Cycling along the sand tracks in Bagan, with temples and pagodas emerging through the palms was so unlike anything I had ever done before. What was so unique about it was how few tourists, just even people, there were. The days started early, cycling, in the dark, to watch the sun rise over the Central Plain, lighting up the golden pagodas. Unfortunately, as I visited out of season, I didn’t see any hot air balloons rising through the mist – I can only imagine how enchanting that would be.

I then spent a few days in Chiang Mai, Thailand. I went on a two-day trek and took a cooking class – although I’m not the biggest fan of Thai food (I find it a bit sweet and sickly).

Cambodia was the next country, with Siem Reap (Angkor) being the first port of call. We spent three wonderful days exploring as many temple we could by tuk-tuk. Annoyingly, I forgot to pack my sketchbook – although had I had it, I would have spent hours sketching away! After all the sightseeing – we thought that perhaps it would be a good idea to spend some time on a beach, doing nothing but reading and swimming. First we went to Otres Beach, Shianoukville, which I have to say, was not my idea of an blissful beach – at least we were only there for a couple of nights. We took a ferry to M’Pai Bay on Koh Rong Sanloem. Without being too cliché, this was what I call an idyllic island paradise. There was no internet on the island (which I absolutely loved) and I just read and read and read, only interrupted to cool off in the water.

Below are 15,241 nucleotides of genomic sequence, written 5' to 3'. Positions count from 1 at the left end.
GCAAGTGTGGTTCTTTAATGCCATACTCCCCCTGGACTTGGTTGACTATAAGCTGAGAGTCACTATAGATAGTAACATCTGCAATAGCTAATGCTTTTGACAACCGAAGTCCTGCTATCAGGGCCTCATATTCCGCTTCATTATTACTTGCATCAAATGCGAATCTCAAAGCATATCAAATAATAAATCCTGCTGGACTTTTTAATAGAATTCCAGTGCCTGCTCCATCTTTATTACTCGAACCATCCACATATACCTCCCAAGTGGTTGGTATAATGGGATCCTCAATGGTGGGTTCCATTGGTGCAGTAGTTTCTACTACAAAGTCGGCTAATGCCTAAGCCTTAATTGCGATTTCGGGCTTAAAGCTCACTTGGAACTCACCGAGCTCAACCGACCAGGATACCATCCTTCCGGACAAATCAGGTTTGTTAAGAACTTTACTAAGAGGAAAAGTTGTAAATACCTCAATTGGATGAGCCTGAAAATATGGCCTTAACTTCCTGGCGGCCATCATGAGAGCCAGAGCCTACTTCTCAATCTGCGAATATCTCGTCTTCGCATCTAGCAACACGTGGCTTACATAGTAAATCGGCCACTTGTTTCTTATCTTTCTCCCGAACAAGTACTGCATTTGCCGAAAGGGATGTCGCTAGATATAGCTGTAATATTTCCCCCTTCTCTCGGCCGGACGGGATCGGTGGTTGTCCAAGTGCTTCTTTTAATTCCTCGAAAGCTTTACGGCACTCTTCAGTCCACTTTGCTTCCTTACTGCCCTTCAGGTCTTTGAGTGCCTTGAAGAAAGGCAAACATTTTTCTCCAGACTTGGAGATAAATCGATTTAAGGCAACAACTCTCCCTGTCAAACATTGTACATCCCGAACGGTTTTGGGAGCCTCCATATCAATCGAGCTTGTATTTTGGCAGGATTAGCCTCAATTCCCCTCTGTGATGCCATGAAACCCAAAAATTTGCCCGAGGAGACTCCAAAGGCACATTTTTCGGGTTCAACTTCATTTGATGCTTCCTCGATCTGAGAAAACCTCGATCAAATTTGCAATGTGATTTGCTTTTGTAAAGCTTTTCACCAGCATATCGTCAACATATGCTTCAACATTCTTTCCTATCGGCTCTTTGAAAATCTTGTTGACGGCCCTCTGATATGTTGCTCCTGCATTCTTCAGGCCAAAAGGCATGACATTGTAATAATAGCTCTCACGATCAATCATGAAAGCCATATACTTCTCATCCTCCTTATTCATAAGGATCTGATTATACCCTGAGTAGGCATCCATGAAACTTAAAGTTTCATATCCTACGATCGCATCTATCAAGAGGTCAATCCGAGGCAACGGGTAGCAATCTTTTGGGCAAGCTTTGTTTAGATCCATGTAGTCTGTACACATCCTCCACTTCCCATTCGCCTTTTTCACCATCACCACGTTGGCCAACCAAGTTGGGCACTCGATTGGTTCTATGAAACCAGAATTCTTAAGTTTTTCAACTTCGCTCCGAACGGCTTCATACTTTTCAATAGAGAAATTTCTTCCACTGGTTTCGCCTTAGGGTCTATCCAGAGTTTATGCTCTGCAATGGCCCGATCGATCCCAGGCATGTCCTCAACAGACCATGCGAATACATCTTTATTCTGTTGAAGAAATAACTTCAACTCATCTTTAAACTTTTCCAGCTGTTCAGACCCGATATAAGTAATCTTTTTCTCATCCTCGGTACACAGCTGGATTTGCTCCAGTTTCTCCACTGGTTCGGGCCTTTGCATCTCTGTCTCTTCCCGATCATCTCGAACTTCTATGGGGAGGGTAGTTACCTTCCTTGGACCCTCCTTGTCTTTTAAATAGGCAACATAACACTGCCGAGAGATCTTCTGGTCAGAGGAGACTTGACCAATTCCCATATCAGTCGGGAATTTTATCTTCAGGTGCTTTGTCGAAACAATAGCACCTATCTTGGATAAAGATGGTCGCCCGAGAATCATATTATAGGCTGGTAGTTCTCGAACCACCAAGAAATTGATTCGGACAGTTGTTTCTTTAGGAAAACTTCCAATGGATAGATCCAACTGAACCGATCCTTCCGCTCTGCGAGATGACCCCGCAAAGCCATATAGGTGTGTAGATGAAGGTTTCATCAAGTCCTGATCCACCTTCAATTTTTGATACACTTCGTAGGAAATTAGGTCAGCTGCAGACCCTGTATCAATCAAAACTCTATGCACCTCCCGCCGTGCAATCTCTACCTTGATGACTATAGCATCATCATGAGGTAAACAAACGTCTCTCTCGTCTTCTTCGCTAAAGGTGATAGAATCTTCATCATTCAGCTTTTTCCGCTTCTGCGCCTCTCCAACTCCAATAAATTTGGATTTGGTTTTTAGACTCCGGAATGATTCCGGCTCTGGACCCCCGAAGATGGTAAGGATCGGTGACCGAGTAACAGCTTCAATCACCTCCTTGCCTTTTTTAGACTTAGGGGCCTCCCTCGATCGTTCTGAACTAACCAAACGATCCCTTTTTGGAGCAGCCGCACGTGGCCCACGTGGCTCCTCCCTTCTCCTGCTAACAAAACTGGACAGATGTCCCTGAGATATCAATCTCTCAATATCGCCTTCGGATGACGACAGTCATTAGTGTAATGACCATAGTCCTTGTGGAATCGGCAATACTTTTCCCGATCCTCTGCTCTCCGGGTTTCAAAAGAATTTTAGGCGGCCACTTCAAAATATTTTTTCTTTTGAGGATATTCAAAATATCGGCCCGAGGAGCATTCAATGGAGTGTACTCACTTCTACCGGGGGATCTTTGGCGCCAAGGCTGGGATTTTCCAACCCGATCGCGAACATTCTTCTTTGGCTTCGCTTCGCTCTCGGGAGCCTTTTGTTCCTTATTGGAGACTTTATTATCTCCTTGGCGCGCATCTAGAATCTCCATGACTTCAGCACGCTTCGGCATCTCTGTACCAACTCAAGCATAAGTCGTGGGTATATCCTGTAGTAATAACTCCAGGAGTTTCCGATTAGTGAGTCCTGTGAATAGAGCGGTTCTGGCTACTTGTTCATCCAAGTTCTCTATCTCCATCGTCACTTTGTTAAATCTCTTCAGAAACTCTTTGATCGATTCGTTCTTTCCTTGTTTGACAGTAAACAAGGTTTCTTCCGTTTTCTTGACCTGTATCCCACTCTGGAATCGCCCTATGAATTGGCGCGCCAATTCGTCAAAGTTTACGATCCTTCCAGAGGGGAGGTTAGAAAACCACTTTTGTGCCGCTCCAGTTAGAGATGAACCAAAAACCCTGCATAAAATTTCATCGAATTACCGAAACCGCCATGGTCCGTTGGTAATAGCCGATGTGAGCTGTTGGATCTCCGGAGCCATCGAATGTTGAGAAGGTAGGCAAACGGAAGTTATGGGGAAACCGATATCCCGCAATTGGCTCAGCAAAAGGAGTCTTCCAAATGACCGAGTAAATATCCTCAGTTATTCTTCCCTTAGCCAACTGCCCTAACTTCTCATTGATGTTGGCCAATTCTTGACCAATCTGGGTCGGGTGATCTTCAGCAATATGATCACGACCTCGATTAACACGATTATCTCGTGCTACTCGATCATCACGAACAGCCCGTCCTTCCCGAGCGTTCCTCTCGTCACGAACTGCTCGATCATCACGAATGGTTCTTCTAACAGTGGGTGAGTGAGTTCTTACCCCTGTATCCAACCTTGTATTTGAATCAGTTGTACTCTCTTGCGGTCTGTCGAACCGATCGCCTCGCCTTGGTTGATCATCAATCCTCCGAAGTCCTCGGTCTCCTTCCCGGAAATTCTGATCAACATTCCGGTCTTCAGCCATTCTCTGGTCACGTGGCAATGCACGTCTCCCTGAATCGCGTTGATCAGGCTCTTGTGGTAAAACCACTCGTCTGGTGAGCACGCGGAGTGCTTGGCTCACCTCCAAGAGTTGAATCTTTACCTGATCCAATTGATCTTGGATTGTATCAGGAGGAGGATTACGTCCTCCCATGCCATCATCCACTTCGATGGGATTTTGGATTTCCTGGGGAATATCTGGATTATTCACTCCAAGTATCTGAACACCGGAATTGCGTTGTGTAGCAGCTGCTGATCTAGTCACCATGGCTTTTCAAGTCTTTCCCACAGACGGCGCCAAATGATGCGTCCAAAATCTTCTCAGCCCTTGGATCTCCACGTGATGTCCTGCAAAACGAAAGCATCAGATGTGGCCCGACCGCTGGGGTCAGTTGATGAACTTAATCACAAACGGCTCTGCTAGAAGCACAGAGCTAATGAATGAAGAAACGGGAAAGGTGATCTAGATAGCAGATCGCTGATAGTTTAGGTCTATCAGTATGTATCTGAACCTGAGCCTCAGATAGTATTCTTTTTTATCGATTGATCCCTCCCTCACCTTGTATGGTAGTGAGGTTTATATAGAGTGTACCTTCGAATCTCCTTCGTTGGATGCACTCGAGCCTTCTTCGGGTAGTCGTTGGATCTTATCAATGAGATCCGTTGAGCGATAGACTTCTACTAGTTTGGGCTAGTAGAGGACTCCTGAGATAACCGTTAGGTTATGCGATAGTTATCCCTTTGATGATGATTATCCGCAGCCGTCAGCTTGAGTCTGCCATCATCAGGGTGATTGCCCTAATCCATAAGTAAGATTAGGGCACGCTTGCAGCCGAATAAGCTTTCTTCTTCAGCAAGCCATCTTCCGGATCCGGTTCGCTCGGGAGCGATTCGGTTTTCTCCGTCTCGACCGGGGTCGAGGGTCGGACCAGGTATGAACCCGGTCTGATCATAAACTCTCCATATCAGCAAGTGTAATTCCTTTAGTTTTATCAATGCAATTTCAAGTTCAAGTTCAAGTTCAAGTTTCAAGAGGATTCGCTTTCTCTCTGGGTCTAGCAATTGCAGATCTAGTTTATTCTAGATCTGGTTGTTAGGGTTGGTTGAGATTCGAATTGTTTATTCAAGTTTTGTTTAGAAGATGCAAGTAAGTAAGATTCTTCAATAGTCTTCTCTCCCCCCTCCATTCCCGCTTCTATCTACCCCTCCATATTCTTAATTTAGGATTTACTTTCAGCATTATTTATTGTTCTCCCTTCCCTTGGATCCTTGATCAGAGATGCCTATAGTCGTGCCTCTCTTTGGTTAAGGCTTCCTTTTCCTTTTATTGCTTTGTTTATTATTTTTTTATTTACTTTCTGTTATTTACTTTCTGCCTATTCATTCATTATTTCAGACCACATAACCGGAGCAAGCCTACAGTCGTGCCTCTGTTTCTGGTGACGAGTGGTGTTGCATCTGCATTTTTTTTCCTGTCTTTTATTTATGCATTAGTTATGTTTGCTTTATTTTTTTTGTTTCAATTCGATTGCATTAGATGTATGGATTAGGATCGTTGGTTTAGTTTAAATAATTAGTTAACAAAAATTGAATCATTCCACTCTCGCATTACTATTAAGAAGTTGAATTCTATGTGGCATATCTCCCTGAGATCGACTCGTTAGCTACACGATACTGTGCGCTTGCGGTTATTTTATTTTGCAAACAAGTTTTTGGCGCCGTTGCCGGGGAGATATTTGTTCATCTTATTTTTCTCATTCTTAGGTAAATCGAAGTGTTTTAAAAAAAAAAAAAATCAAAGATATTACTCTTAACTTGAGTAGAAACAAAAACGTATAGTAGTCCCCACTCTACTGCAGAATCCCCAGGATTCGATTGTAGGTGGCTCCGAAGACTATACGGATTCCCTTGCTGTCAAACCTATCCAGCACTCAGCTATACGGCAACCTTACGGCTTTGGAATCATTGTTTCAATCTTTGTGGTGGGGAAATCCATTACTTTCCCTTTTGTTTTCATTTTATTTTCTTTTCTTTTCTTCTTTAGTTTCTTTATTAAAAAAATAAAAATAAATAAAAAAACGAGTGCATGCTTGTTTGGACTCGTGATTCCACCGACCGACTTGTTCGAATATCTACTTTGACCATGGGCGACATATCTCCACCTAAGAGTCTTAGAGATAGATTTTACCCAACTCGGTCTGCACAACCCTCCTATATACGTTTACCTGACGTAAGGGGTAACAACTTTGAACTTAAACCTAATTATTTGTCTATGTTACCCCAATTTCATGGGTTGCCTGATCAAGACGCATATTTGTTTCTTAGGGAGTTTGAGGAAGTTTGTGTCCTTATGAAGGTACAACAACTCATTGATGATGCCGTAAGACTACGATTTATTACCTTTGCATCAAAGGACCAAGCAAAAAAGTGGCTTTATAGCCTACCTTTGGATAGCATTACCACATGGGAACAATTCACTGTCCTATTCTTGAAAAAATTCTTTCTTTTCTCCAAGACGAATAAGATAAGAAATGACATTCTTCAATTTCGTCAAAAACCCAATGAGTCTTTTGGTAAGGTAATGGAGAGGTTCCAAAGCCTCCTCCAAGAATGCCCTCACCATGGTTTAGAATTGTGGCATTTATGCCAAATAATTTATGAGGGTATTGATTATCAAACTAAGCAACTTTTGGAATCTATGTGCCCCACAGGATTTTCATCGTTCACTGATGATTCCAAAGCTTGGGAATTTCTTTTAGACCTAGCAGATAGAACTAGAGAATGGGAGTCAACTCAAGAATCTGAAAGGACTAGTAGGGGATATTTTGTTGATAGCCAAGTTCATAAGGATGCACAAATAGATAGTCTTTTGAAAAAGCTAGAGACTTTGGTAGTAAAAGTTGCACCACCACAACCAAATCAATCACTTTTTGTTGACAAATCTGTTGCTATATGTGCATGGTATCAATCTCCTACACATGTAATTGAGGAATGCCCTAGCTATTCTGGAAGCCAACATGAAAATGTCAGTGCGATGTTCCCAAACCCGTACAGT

Kampot. The sleepy riverside town, known for its pepper. It was therefore almost obligatory that we visit a pepper farm. We also took another cooking class. I have not mentioned the Khmer food yet, but it was my favourite of all the cuisines I experienced. It wasn’t as sweet, nor as spicy as Thai food – rather more herby and, in my opinion, more flavoursome. In our lesson, we cooked vegetable Massaman Curry, vegetables with a Kampot pepper sauce, smoked aubergine stir-fry and banana flower salad. It was all absolutely divine – and I have written out the recipes so that I can try them at home!